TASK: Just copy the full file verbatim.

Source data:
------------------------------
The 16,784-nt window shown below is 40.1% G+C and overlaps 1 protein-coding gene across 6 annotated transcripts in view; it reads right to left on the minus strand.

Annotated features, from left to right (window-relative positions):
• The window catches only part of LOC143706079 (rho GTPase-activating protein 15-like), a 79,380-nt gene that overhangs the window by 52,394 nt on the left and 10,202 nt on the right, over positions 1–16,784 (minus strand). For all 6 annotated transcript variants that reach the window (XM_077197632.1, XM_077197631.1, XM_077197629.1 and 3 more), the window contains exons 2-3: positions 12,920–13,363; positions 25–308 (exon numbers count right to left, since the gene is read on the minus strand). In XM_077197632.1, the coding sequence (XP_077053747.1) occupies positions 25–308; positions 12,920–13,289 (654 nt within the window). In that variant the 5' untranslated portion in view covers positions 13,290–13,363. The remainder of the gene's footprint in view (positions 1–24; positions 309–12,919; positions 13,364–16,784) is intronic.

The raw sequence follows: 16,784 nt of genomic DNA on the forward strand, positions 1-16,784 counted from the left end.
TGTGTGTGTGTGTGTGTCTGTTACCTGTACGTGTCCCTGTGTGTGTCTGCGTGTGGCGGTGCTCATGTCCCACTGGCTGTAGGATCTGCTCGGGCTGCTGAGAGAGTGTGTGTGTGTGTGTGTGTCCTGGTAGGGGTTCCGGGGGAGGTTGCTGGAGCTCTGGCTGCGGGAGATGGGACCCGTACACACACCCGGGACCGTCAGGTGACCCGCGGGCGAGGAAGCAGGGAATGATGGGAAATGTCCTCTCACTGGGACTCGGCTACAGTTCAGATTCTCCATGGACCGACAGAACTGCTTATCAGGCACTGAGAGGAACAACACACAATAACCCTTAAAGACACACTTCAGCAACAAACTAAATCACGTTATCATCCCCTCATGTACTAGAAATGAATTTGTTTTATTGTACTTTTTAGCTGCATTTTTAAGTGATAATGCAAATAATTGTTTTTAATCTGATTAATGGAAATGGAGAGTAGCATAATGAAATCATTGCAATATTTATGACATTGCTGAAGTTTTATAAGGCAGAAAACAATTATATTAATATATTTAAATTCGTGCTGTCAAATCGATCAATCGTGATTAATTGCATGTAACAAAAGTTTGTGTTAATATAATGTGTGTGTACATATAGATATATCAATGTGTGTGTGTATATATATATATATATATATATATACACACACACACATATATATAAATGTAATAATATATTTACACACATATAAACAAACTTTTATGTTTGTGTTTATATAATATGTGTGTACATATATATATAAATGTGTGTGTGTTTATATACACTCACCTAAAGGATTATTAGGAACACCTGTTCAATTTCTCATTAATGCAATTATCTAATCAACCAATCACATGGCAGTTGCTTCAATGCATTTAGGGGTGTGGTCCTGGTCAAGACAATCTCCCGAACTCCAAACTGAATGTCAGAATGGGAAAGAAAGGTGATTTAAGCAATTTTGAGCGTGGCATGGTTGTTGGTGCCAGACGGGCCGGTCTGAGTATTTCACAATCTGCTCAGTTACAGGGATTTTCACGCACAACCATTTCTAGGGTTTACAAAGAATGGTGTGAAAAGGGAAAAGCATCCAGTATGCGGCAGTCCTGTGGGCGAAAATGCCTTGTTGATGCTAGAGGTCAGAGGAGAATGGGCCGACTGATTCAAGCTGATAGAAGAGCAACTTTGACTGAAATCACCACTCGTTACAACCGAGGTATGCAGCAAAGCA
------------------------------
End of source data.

The 16,784-nt window shown below is 40.1% G+C and overlaps 1 protein-coding gene across 6 annotated transcripts in view; it reads right to left on the minus strand.

Annotated features, from left to right (window-relative positions):
• The window catches only part of LOC143706079 (rho GTPase-activating protein 15-like), a 79,380-nt gene that overhangs the window by 52,394 nt on the left and 10,202 nt on the right, over positions 1–16,784 (minus strand). For all 6 annotated transcript variants that reach the window (XM_077197632.1, XM_077197631.1, XM_077197629.1 and 3 more), the window contains exons 2-3: positions 12,920–13,363; positions 25–308 (exon numbers count right to left, since the gene is read on the minus strand). In XM_077197632.1, the coding sequence (XP_077053747.1) occupies positions 25–308; positions 12,920–13,289 (654 nt within the window). In that variant the 5' untranslated portion in view covers positions 13,290–13,363. The remainder of the gene's footprint in view (positions 1–24; positions 309–12,919; positions 13,364–16,784) is intronic.

The raw sequence follows: 16,784 nt of genomic DNA on the forward strand, positions 1-16,784 counted from the left end.
TGTGTGTGTGTGTGTGTCTGTTACCTGTACGTGTCCCTGTGTGTGTCTGCGTGTGGCGGTGCTCATGTCCCACTGGCTGTAGGATCTGCTCGGGCTGCTGAGAGAGTGTGTGTGTGTGTGTGTGTCCTGGTAGGGGTTCCGGGGGAGGTTGCTGGAGCTCTGGCTGCGGGAGATGGGACCCGTACACACACCCGGGACCGTCAGGTGACCCGCGGGCGAGGAAGCAGGGAATGATGGGAAATGTCCTCTCACTGGGACTCGGCTACAGTTCAGATTCTCCATGGACCGACAGAACTGCTTATCAGGCACTGAGAGGAACAACACACAATAACCCTTAAAGACACACTTCAGCAACAAACTAAATCACGTTATCATCCCCTCATGTACTAGAAATGAATTTGTTTTATTGTACTTTTTAGCTGCATTTTTAAGTGATAATGCAAATAATTGTTTTTAATCTGATTAATGGAAATGGAGAGTAGCATAATGAAATCATTGCAATATTTATGACATTGCTGAAGTTTTATAAGGCAGAAAACAATTATATTAATATATTTAAATTCGTGCTGTCAAATCGATCAATCGTGATTAATTGCATGTAACAAAAGTTTGTGTTAATATAATGTGTGTGTACATATAGATATATCAATGTGTGTGTGTATATATATATATATATATATATATACACACACACACATATATATAAATGTAATAATATATTTACACACATATAAACAAACTTTTATGTTTGTGTTTATATAATATGTGTGTACATATATATATAAATGTGTGTGTGTTTATATACACTCACCTAAAGGATTATTAGGAACACCTGTTCAATTTCTCATTAATGCAATTATCTAATCAACCAATCACATGGCAGTTGCTTCAATGCATTTAGGGGTGTGGTCCTGGTCAAGACAATCTCCCGAACTCCAAACTGAATGTCAGAATGGGAAAGAAAGGTGATTTAAGCAATTTTGAGCGTGGCATGGTTGTTGGTGCCAGACGGGCCGGTCTGAGTATTTCACAATCTGCTCAGTTACAGGGATTTTCACGCACAACCATTTCTAGGGTTTACAAAGAATGGTGTGAAAAGGGAAAAGCATCCAGTATGCGGCAGTCCTGTGGGCGAAAATGCCTTGTTGATGCTAGAGGTCAGAGGAGAATGGGCCGACTGATTCAAGCTGATAGAAGAGCAACTTTGACTGAAATCACCACTCGTTACAACCGAGGTATGCAGCAAAGCA